Boy Harsher‘s rise from underground dance music phenoms to one of the most in-demand goth duos in music, is not just a tale of triumph over cookie-cutter culture, but also a testament to the power of pure emotion and sensuality over pop, glamour, and the mainstream. Boy Harsher’s music is coined Emotional Body Music, a play on Nitzer Ebb’s Electronic Body Music which is a play on Electronic Dance Music. The three of these acronyms dance around each other in a story that has Boy Harsher, Jae Matthews and Augustus Miller, as its protagonists. On the softer side of taste that industrial and goth fans usually enjoy, Boy Harsher appeals to everyone that wants to spend the night losing themselves to irrational movement. To become a total extension of your emotions, to let your body lose control for the sake of release and resurrection by the end of a set, it’s hard not to care how you appear but if you can start moving incrementally harder, you may be able to redefine yourself as the person thats surpassed your previous self’s problems.
I remember seeing Boy Harsher at Substance fest 2019. This wasn’t just a headlining set but a dream come true. I didn’t ever think there was a goth band that had the overwhelming intensity it takes to turn a goth show into a rave on par with a set at EDC, but for the first time in my concert going, I experienced a goth rave so grand, it put numerous film depictions of such events to shame. This was the culmination of Boy Harsher’s journey from playing Part Time Punks to opening for Soft Moon to being the headliner of any bill they’re on. Now, in 2022, they’re enjoying the spoils of their victory, and there’s only more rewards to come.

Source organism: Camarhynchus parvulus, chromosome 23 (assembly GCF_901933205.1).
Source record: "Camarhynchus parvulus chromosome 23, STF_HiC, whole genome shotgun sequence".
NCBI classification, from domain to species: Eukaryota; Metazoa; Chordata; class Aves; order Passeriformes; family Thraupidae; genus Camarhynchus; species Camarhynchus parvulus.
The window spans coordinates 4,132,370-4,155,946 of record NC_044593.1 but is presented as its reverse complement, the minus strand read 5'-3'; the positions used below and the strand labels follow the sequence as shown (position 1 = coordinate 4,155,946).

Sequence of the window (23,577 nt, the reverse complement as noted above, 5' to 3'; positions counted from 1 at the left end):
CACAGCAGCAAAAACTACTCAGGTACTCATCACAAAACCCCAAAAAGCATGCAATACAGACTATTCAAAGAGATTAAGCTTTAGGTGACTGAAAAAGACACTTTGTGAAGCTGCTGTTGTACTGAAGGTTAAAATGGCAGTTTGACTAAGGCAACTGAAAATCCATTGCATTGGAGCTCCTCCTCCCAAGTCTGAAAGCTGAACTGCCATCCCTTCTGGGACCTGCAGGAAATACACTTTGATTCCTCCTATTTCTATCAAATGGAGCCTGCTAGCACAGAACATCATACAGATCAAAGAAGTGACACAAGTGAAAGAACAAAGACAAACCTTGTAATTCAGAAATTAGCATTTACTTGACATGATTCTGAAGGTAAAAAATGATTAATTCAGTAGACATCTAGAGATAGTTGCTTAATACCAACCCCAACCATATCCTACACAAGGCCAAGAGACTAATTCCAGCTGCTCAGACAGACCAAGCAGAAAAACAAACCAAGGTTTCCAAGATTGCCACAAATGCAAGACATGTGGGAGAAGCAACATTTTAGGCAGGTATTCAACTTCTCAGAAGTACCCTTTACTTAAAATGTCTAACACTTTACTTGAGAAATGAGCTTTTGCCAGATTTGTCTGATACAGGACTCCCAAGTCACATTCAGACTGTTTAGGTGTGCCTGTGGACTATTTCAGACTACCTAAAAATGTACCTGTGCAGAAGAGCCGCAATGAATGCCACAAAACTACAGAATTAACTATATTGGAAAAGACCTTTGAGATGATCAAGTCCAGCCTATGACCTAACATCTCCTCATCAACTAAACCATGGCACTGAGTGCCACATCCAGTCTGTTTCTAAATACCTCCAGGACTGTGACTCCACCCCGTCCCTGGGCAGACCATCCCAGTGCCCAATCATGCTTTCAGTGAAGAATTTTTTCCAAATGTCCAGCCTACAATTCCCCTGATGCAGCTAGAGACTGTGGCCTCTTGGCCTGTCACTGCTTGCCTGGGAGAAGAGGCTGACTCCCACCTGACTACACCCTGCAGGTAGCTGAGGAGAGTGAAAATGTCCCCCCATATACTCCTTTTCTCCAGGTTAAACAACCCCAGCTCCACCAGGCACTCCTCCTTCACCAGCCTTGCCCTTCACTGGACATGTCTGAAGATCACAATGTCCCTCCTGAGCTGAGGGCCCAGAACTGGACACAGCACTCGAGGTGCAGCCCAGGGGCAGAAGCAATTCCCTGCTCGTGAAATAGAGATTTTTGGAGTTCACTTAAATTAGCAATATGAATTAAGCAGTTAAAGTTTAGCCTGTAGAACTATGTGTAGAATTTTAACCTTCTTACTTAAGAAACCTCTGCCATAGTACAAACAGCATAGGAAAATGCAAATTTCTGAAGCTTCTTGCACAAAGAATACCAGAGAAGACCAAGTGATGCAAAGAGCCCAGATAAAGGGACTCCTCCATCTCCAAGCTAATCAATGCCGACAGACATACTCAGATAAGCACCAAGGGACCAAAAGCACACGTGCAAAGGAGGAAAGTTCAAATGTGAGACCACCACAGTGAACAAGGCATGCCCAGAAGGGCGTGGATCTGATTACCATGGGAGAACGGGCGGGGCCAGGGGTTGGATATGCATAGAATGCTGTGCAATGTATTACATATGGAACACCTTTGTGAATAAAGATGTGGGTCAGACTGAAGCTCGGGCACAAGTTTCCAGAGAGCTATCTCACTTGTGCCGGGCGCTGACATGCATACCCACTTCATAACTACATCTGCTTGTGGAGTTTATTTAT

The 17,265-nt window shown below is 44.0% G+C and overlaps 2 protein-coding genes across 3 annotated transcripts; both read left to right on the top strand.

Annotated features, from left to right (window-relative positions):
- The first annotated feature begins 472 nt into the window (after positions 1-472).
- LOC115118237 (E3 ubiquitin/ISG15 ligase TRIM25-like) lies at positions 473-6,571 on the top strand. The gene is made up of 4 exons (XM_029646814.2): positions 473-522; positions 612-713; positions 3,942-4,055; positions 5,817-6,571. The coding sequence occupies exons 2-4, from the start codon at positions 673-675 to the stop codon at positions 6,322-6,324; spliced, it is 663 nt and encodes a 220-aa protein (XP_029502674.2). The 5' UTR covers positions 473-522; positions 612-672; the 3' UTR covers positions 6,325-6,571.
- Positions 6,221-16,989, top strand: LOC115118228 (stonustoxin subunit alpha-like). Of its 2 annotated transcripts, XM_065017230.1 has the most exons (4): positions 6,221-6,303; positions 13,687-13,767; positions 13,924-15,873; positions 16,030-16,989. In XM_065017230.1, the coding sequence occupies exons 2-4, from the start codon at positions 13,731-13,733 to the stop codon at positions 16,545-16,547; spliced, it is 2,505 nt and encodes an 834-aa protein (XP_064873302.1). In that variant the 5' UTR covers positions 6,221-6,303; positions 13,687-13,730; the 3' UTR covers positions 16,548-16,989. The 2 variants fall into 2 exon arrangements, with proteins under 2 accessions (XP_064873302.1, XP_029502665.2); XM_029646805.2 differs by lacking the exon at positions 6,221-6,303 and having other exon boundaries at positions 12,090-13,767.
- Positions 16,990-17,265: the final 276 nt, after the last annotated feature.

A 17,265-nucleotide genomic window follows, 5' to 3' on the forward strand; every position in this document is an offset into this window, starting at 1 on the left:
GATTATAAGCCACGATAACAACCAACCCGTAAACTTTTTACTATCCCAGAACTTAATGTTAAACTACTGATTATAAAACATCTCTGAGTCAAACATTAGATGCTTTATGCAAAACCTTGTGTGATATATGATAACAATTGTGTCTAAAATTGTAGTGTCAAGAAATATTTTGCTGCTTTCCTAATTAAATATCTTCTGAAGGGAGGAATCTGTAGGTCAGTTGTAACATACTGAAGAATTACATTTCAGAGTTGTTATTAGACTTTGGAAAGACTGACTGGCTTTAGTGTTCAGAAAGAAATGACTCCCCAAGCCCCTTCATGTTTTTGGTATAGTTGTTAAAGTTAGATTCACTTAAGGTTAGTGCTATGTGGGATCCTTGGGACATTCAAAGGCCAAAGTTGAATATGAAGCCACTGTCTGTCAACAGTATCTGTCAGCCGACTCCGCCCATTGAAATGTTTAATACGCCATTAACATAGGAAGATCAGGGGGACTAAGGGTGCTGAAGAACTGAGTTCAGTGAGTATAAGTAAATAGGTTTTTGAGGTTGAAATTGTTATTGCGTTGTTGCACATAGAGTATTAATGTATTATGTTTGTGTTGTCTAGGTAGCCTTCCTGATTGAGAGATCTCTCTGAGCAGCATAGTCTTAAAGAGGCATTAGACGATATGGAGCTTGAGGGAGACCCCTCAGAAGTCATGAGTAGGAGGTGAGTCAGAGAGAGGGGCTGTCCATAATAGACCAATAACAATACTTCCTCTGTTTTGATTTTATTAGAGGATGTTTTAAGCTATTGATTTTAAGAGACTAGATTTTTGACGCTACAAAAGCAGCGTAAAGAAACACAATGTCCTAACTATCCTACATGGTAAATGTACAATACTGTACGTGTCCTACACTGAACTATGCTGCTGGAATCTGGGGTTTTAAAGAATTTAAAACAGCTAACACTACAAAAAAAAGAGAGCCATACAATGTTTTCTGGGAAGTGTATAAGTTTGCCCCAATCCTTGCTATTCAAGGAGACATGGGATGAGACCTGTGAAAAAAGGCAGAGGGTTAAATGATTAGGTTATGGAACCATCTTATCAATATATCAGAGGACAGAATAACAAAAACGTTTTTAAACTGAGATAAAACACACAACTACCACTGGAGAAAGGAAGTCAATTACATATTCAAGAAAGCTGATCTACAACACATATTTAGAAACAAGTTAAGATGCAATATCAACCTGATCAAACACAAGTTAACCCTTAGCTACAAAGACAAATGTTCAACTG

Boy Harsher is a band of firsts, from selling out two nights at the Belasco to releasing an art film called The Runner starring King Woman’s Kris Esfandiari, the band have matured into the king and queen of underground dance music. Because the underground always surpasses the mainstream in the long run, I expect Boy Harsher will go on to beat-out mainstream, industry-backed artists that makes safe, typical dance music until Boy Harsher ends up playing actual raves alongside the world’s biggest EDM DJ’s. Slowly but surely, the story of dance music will be that Electronic Body Music and Electronic Dance Music made love and birthed Emotional Body Music that then devoured its parents.
After their phenomenal set on Sunday, the band hosted an after party at the Ace Hotel where the young blood of post punk all came out. This group of people, who are in various creative positions orbiting the worlds of post-punk and punk primarily will go down in some of LA music history book. From the members of Ceremony, to Kris Esfandiari, to Boy Harsher, to Dais Records’ ilk, to the Lethal Amounts crew and many more, these are the taste makers of all things dark and artsy that you should be paying attention to.
Words by: Rob Shepyer
Photos by: Pedro Carrera